Today's Papers

Stop Gun

The New York Times and the Los Angeles Times lead with news that Donald Rumsfeld warned China that its rapid military development threatens Asia’s delicate military balance. The Washington Post leads with news that the United States is negotiating for long-term use of a military base in Uzbekistan despite concerns about recent human rights abuses there.

The Pentagon believes that China has built up its military capabilities—especially its ballistic missiles—more than its leaders are letting on. Rumsfeld’s warning, which both the NYTand the LATcall “blunt,” made the case that China’s arms buildup poses a danger not only to Taiwan, but also to other Asian countries, as well as to American interests. “Since no nation threatens China, one must wonder: Why this growing investment?” said Rumsfeld. The papers agree that the administration’s stance on China seems to be growing more critical. The NYT points out that urging China to make its society more open and politically free echoes the administration’s theme of encouraging democracy around the world. The WP skips the story entirely.

Although the United States has been negotiating for the use of Uzbekistan’s base for months, talks became “awkward” following last month’s government crackdown—the most brutal since the country left the Soviet Union—when Uzbek security forces killed anti-government protesters and other innocent civilians. The Pentagon described the Uzbek base as “critical in supporting our combat operations.” But as an anonymous State Department official put it, “No one wants our troops in the middle of someone else’s civil conflict or issues.” The U.S. has been using Uzbek bases for operations in Afghanistan since 2001 on a temporary basis.

The LAT off-leads and the NYT and WP both front new details about Quran mishandling at Guantanamo Bay. A military inquiry found that in five cases, guards kicked, stepped on, splashed urine on, or otherwise mistreated the Quran. The urine splashing incident was apparently accidental and occurred when “a guard urinated near an air vent and the wind blew his urine through the vent into a detainee’s cell.” The detainee was promptly issued fresh clothes and a new Quran. Other incidents: Qurans got wet when guards threw water balloons at a cellblock; a “two-word obscenity” was found in a Quran, but investigators don’t know whether it was written by a guard or the detainee himself; an investigator stepped on a Quran, later apologized, but was eventually fired for a pattern of unacceptable behavior. The investigation found no evidence of a Quran being flushed down the toilet. The military emphasized that considering the thousands of times detainees have been moved and cells searched, incidents were relatively rare, saying, “Mishandling of a Quran here is never condoned.”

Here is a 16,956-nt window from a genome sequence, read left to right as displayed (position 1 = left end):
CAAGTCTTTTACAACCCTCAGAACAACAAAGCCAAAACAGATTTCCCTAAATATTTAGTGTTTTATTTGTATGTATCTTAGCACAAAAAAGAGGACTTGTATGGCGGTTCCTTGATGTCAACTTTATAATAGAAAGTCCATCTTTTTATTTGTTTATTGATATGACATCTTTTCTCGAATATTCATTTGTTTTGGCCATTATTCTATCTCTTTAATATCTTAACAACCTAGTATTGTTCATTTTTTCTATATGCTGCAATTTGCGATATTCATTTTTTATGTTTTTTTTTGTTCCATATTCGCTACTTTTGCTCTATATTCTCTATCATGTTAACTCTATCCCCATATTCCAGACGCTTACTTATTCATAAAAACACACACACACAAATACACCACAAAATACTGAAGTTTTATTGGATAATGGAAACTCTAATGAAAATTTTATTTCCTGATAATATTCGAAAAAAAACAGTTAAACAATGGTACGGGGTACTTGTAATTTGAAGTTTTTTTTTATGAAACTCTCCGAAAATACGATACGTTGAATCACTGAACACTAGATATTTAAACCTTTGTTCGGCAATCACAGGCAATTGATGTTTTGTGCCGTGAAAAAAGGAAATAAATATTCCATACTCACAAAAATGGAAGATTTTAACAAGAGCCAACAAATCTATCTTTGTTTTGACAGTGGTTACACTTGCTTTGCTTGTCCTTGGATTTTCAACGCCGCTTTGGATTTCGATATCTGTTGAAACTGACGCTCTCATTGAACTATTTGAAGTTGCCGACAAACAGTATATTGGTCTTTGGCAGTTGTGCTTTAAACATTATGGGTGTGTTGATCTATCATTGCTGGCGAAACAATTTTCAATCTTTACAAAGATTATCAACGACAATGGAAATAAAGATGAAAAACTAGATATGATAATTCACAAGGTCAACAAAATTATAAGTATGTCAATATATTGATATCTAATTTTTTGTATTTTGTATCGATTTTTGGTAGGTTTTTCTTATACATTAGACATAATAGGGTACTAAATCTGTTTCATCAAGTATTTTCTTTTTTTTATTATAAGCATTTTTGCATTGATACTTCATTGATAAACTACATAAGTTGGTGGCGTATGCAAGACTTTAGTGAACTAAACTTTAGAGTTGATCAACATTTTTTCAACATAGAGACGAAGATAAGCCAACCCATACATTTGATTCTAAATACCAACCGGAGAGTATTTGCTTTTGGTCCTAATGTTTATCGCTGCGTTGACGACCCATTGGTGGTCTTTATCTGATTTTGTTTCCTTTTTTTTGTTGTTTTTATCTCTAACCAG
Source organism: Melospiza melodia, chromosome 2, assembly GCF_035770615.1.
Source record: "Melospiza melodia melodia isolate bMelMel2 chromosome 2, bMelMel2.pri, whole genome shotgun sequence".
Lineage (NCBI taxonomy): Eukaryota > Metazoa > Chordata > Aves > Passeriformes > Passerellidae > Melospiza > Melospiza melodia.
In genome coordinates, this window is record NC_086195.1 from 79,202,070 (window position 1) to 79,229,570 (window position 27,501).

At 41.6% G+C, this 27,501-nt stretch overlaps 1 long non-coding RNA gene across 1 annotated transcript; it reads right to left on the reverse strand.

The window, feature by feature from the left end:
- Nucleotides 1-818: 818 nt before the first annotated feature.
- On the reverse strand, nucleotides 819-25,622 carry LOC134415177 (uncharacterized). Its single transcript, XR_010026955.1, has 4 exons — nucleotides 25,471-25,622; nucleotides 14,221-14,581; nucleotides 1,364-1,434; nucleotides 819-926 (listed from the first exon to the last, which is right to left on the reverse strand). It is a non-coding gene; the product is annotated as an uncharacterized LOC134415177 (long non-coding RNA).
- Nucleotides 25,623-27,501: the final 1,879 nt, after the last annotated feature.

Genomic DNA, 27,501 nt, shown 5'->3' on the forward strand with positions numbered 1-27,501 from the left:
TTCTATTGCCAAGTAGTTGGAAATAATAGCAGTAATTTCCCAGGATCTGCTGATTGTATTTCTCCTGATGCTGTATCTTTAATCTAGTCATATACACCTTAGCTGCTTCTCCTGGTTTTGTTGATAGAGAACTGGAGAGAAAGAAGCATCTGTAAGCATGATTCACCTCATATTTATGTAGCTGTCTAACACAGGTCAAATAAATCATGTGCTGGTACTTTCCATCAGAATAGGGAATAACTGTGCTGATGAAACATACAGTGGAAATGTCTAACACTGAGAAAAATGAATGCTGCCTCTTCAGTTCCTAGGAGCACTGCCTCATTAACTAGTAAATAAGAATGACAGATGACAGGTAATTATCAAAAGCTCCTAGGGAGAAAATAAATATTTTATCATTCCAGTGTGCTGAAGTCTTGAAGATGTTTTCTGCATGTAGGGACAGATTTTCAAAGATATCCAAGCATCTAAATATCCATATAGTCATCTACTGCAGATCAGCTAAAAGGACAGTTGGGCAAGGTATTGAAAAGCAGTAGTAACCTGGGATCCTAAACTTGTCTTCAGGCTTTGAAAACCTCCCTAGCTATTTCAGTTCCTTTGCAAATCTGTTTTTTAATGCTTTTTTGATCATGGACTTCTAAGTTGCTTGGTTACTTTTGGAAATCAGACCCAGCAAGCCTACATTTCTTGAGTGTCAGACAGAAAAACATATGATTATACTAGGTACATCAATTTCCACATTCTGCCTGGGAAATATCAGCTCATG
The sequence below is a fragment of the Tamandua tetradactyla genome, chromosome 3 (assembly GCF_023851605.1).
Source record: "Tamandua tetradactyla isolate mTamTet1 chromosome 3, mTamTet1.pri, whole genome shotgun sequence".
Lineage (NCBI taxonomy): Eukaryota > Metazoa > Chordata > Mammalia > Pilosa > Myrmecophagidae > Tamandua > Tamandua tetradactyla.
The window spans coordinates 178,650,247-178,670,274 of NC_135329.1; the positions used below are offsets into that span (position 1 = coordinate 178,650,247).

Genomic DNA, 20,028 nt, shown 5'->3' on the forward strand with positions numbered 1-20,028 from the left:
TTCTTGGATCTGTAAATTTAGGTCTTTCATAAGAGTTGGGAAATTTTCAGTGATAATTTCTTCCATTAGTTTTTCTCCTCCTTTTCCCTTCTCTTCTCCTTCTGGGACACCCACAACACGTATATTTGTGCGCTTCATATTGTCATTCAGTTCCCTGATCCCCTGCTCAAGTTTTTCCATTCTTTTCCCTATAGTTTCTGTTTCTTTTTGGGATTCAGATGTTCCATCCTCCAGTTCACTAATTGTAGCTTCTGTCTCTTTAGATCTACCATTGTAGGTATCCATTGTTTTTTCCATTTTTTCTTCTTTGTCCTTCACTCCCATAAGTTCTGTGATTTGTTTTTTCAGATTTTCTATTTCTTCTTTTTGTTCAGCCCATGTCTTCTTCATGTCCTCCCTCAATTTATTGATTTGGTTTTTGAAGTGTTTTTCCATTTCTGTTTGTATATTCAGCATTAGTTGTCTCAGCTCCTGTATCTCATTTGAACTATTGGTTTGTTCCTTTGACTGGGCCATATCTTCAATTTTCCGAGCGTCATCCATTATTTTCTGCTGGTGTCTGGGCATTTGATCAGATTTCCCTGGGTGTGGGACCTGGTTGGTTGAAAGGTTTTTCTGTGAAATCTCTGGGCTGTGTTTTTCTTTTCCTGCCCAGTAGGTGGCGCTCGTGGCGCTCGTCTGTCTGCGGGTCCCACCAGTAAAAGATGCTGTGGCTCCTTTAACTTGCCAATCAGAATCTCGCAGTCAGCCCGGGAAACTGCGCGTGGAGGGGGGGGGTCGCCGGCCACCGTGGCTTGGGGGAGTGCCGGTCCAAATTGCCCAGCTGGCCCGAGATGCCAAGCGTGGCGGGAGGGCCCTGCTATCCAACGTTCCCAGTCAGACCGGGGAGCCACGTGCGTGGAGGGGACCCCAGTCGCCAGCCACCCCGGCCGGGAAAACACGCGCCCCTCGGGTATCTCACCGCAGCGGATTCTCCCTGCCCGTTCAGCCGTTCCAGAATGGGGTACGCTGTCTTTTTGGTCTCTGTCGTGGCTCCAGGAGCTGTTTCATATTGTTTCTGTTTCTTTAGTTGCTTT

The WP and LAT tease and the NYT stuffs news that the economy produced a paltry 78,000 new jobs in May, the lowest total in almost two years. Some analysts interpreted the numbers as a sign that the economy is expanding at a “healthy, though slowing, pace,” while others called it a sign of “faltering economic growth.” The LAT points out that although more Americans are working now than ever before, there are fewer private sector jobs than when Bush took office. Meanwhile, unemployment fell to 5.1 percent, its lowest level since 2001.

The WP previews next week’s presidential election in Iran. The ayatollah urged citizens to vote, but advocates of reform are urging a boycott, condemning a system in which the top leaders are unelected and three elite bodies of appointed clerics outrank the presidency. As one reformist put it, “The free election we have here is a mere play, because we’ve got a person at the top who has absolute power.”

The NYT front page spotlights refugees in limbo, people who have been ordered deported but are rejected by their home countries. Like one Somali man in jail in Minnesota, such people can languish in long-term detention while the United States tries to ship them home. But there’s not much they can do about the wait: They have “no legal right to stay, yet no practical route out.”

The WP and the LAT front word that the Michael Jackson molestation case has gone to the jury. In closing arguments, the prosecutor appealed to the jury’s common sense, noting that Jackson had himself disclosed sleepovers with children. The defense attorney, meanwhile, referred to Jackson’s accusers as “con artists, actors, and liars.” If convicted, Jackson could go to prison for more than 20 years.

The NYT fronts news that Japan has launched a national campaign to get its citizens to save energy and fight global warming. Japan’s industrial sector has tripled its energy efficiency in the last 30 years, but efficiency at the individual level has not kept pace. By encouraging consumers to replace old appliances and buy hybrid vehicles, the government hopes to reduce energy consumption in homes and cars.

Code of honor … California’s plan to overlay a new area code in Los Angeles prompts the LAT to revisit America’s obsession with the status area code. As the paper notes, the pursuit of area code status has been explored in the culture. In the movie Swingers, characters agree that 310 is cooler than 818; on Seinfeld, Elaine gets rejected for having a 646 instead of a 212. Now, residents of posh neighborhoods are fighting the state’s plan to overlay a new 424 area code onto 310. But 310 can’t last forever. As one carrier spokeswoman put it, “The finite nature of math is catching up with us.”